Tech Nation: Avery Dennison Invests in Israeli Startup Gauzy

Digital startups CathWorks and Kyron Systems also draw new funding

Courtey of Gauzy Glass

Avery Dennison invests in Israeli startup Gauzy

Avery Dennison, a U.S. maker of labeling and other products using pressure-sensitive adhesives, said this week it had invested in Israeli “smart glass” product maker Gauzy and would work with it to develop new products. No financial details were disclosed. The Tel Aviv-based startup’s product line, which uses liquid-crystal-based materials, includes an “embedded switchable window film” that can alternate from clear and frosted with the touch of a button. The window film is currently used in architecture and is under evaluation for the car industry. In addition, Avery Dennison’s Israel-based Hanita business division, a maker of specialty films for industrial and commercial applications it acquired last year, will work with Gauzy to make a retrofit version of Gauzy’s switchable window film to be added to the U.S. company's product portfolio. “Avery Dennison will significantly elevate our distribution network with their extensive reach in the retrofit market,” said Gauzy’s chief executive, Eyal Peso. (TheMarker)

CathWorks gets $15.8 million for digital health care product

CathWorks, a startup developing digital health care products for the cardiovascular market, said Tuesday it had raised $15.8 million from investors led by Canada’s Quark Venture and the Israeli-U.S. Triventures. The syndicate also included Planven Investments, Pontifax, Corundum Open Innovation and BioStar Ventures, with Boston Scientific coming in as a strategic investor. Cathworks’ lead product determines fractional flow reserve, or FFR, a procedure that measures blood pressure and flow through a coronary artery. “We intend to make FFR accessible to more patients by facilitating its widespread application without the use of invasive wires or the infusion of adenosine,” said Chief Executive Guy Lavi, who founded CathWorks fours year ago. The funding will allow CathWorks to conduct a global pivotal trial needed to win approval from the U.S. Food and Drug Administration. The company received a European CE Mark on its lead product earlier this year. (Eliran Rubin)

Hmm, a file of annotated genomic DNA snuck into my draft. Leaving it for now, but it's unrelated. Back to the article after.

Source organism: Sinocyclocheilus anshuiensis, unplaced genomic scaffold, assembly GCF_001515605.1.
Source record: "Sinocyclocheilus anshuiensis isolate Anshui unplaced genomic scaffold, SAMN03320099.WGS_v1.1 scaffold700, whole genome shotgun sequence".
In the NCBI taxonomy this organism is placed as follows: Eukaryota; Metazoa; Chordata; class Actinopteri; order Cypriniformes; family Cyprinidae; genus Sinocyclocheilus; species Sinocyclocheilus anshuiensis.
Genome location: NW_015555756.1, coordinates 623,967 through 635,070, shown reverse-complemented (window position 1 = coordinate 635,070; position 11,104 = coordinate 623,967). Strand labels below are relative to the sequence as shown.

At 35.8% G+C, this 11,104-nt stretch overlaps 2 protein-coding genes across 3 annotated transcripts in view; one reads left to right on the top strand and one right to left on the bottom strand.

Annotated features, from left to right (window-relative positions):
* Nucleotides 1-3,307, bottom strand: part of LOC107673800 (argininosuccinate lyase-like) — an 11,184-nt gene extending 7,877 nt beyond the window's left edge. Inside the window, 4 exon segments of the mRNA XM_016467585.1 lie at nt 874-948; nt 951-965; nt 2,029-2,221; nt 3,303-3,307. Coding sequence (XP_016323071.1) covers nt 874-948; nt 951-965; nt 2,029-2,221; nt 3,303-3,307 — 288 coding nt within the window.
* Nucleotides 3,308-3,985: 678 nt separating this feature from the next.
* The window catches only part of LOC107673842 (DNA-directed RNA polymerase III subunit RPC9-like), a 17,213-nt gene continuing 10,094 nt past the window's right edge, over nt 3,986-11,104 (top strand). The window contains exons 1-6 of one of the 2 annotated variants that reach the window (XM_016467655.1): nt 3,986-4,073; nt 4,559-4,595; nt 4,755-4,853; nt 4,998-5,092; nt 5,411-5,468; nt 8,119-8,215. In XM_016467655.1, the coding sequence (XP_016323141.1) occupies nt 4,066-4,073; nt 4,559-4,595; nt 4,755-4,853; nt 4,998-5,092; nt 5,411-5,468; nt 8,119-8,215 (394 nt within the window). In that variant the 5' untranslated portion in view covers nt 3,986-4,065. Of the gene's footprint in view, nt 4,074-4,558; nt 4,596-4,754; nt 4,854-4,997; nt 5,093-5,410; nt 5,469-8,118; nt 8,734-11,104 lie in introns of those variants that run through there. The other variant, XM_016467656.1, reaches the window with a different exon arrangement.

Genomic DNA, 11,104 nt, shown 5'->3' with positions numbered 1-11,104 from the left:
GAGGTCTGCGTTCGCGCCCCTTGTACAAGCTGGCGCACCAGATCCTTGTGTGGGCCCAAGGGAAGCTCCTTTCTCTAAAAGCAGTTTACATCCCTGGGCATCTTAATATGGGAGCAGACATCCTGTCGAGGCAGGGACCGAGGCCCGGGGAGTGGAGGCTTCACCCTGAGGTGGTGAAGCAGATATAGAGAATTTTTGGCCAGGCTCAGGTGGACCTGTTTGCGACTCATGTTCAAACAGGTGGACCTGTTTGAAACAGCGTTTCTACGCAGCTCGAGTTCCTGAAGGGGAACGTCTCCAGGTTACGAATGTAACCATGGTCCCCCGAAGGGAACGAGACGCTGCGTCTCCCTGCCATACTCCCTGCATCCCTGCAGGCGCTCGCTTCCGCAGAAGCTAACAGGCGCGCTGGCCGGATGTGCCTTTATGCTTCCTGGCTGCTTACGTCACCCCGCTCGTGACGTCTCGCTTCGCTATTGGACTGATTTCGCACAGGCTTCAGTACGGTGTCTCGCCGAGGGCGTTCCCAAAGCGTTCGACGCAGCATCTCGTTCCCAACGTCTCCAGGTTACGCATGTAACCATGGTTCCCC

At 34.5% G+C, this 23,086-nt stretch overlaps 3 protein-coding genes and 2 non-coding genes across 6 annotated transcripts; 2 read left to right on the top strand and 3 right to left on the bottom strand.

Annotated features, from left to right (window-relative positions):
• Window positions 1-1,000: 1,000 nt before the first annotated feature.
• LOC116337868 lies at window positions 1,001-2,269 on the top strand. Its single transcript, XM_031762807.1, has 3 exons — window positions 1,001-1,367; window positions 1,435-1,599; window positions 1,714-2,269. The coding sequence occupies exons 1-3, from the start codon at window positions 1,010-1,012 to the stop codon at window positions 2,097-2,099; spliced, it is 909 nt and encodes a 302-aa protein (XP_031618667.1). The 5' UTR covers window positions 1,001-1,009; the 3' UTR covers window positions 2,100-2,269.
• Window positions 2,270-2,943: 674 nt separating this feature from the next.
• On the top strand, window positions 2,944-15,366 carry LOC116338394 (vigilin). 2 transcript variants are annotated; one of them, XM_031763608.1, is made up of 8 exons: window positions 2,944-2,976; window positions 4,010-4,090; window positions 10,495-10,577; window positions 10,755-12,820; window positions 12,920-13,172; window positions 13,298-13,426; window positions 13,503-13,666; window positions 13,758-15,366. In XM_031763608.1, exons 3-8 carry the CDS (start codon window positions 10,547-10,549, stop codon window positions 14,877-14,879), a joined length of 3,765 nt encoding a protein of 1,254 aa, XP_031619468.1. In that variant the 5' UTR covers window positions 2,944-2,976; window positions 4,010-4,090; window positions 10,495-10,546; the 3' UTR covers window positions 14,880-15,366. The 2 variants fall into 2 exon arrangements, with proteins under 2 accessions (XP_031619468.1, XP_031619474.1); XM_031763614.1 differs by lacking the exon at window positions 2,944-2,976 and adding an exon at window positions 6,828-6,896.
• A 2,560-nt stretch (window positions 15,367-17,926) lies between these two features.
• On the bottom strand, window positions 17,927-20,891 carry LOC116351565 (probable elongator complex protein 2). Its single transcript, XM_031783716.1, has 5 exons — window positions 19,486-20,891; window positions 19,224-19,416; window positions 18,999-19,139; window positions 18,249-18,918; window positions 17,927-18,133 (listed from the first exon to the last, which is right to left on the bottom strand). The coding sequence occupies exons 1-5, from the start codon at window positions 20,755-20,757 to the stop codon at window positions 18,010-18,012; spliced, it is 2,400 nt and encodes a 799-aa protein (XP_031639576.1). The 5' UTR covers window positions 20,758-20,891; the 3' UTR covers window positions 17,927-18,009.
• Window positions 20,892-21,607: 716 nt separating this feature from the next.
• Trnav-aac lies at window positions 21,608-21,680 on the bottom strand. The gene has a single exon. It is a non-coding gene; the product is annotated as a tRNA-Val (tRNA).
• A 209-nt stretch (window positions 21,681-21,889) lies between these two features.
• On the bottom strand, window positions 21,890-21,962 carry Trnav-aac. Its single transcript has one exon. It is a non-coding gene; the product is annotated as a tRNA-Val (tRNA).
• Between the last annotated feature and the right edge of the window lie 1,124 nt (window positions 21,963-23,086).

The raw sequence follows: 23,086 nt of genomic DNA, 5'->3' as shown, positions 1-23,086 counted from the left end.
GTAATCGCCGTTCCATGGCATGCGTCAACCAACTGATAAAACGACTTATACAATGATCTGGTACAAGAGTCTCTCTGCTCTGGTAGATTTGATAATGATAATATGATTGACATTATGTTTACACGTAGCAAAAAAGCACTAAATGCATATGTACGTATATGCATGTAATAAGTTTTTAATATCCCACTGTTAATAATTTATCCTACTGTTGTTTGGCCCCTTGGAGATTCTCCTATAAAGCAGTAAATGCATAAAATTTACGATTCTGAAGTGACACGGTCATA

Kyron Systems nabs $12 million for automation software

Kryon Systems, an Israeli startup that provides robotic process automation software, said Tuesday it had closed $12 million of funding from the venture funds Aquiline Technology Growth and Vertex Ventures. RPA software mimics the activity of a person in carrying out a task, usually a simple and repetitive one, thereby freeing people to do tasks that require more thinking and creativity. Kyron said the market for RPA services would reach $5 billion by 2024. “The funds will be used to hire top-level talent,” said Harel Tayeb, who took over as chief executive in March. “In addition to growing the company, we will increase our focus on R&D and drive the company’s global market expansion. The rapid acceleration of our North American office and establishment of new regional offices in Asia and Europe will support our increasing global presence and customer base.” Kiron was founded in 2009 by Israeli serial entrepreneur Emma Butin. (The Marker)